During the years from 10 to 18 the youngster is confronted with a series of problems for which he has to find solutions suitable and acceptable to himself, to his parents, and to society. He can find the solutions and adjust his life pattern either in a gradual, smooth and comfortable way or in stormy forward bouts and retreats: this will determine his life during adolescence. The nature and suitability of the solutions and his acceptance of them as his way of life will determine his integration into adult society.

Advancement to high school requires adjustment from one teacher to several, from a prearranged curriculum to some choice of subject, from day to day assignments to projects extending over weeks, requiring responsibility for planning that are now to be assumed by the student rather than the teacher. The youngster becomes concerned about his career and begins to understand the connection between his present schooling and future life plans.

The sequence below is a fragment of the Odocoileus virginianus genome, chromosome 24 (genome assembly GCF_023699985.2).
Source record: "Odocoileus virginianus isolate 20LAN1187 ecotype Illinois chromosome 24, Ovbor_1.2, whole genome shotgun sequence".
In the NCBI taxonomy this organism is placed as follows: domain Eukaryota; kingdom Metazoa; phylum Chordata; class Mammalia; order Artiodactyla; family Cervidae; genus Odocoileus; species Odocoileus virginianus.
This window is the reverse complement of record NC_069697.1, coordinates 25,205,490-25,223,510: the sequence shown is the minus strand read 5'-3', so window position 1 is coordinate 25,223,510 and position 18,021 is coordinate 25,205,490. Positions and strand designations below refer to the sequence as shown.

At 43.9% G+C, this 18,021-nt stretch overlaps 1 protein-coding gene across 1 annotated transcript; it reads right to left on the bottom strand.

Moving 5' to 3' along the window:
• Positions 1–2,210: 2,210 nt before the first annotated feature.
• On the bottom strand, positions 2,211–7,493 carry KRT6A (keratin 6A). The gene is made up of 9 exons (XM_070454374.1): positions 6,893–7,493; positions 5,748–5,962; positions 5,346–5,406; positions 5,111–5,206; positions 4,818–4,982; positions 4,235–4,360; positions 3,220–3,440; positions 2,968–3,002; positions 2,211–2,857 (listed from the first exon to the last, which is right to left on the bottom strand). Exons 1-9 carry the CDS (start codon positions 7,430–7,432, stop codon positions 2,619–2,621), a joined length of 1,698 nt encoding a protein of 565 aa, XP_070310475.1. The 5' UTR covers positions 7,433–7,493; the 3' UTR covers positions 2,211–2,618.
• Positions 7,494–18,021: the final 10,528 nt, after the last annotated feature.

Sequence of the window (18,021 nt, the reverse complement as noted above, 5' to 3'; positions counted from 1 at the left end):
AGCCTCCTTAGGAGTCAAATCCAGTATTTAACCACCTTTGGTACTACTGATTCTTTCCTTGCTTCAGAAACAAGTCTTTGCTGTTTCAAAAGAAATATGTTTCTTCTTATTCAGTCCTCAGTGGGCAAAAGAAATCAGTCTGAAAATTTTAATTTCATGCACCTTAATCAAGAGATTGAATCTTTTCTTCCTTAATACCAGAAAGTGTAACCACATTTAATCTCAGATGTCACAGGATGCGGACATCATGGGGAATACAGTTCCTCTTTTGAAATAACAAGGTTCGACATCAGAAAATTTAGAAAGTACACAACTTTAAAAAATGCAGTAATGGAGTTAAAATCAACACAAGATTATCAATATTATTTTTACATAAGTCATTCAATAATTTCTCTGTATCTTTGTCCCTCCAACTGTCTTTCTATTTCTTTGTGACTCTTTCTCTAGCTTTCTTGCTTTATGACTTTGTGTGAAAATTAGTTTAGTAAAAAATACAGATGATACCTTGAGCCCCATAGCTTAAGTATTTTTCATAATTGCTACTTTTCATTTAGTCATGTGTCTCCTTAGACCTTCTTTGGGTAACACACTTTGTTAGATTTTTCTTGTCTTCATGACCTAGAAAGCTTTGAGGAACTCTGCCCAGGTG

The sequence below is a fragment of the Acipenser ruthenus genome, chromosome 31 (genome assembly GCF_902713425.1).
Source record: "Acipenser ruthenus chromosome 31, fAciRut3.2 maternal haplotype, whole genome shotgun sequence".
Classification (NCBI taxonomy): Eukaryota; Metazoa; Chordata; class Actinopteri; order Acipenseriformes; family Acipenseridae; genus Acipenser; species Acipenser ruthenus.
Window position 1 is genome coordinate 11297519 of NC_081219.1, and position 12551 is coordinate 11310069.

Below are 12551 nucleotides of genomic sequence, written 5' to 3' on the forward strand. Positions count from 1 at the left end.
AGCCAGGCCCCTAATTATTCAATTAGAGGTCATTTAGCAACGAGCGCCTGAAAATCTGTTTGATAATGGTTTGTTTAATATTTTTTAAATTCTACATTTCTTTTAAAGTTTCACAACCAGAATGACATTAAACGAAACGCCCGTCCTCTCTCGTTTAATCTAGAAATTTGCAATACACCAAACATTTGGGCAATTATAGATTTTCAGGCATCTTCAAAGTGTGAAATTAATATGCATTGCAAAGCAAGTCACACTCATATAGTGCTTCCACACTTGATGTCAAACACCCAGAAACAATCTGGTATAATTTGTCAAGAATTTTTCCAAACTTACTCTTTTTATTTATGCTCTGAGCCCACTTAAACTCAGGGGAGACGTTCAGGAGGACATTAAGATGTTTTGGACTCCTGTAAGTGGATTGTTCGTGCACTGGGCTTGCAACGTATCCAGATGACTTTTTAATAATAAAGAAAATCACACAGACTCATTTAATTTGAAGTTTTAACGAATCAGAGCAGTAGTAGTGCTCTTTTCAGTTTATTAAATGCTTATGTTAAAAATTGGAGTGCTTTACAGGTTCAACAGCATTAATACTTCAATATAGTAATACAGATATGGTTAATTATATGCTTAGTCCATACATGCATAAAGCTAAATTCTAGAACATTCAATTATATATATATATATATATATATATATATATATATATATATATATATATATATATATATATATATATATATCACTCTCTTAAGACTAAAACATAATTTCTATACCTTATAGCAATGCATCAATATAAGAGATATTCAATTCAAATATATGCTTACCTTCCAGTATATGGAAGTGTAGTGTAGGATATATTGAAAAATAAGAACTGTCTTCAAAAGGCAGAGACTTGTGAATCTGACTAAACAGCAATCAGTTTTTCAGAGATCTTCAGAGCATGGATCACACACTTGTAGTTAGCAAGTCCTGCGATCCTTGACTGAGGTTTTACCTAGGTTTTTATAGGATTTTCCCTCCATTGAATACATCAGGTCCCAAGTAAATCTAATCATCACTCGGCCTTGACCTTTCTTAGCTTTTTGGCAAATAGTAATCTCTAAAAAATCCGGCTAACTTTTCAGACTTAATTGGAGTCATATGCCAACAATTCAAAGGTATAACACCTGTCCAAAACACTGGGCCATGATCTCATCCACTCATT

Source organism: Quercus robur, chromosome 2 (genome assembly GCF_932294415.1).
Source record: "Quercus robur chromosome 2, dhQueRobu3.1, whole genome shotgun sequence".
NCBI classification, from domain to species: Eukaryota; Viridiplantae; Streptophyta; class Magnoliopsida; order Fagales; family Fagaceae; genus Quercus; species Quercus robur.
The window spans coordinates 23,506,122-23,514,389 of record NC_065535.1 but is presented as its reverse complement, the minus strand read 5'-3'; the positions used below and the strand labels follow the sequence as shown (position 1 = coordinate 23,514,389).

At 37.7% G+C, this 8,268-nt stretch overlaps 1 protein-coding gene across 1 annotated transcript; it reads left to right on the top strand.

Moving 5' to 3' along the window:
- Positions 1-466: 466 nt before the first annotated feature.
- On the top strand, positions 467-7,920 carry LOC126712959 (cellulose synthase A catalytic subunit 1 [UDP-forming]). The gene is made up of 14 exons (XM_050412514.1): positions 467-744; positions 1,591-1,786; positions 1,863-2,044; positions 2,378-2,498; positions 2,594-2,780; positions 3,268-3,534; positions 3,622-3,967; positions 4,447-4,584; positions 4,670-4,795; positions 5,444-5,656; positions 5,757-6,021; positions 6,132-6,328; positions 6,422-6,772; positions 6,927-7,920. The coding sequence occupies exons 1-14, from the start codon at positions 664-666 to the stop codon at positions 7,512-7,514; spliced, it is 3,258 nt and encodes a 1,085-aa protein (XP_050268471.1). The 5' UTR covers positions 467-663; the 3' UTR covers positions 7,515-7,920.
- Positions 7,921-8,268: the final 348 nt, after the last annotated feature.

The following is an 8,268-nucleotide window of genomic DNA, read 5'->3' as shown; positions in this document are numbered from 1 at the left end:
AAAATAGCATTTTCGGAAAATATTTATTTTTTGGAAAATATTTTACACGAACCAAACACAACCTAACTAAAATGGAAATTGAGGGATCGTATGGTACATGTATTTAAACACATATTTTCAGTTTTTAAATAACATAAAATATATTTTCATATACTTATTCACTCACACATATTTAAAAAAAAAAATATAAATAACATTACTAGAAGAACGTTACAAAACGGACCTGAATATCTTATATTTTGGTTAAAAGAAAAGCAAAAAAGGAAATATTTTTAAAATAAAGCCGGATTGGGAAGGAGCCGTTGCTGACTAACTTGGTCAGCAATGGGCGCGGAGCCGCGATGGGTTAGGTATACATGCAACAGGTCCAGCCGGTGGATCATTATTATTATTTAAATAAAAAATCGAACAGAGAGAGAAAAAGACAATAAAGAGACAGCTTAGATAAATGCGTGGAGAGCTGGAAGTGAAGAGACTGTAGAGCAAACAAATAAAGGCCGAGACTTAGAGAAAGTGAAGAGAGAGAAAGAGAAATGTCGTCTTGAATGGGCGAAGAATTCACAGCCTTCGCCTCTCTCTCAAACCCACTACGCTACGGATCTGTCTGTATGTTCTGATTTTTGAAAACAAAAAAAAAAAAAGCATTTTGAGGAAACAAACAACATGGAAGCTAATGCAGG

His thoughts about his choice of profession still vacillate between an immature wish for gratification of immediate desires (he wants to be a taxi driver because he likes to ride in cars) and a more mature ability to postpone gratification and engage in long-range planning. He learns to consider his interests, abilities, opportunities, and ultimate returns from his work and begins to favor them over the immediate returns. His plans and his ability to carry them out will depend upon his emotional maturity. He is in need of guidance to assist him with his decisions, and to supplement his partially matured conscience, self-control and super-ego.

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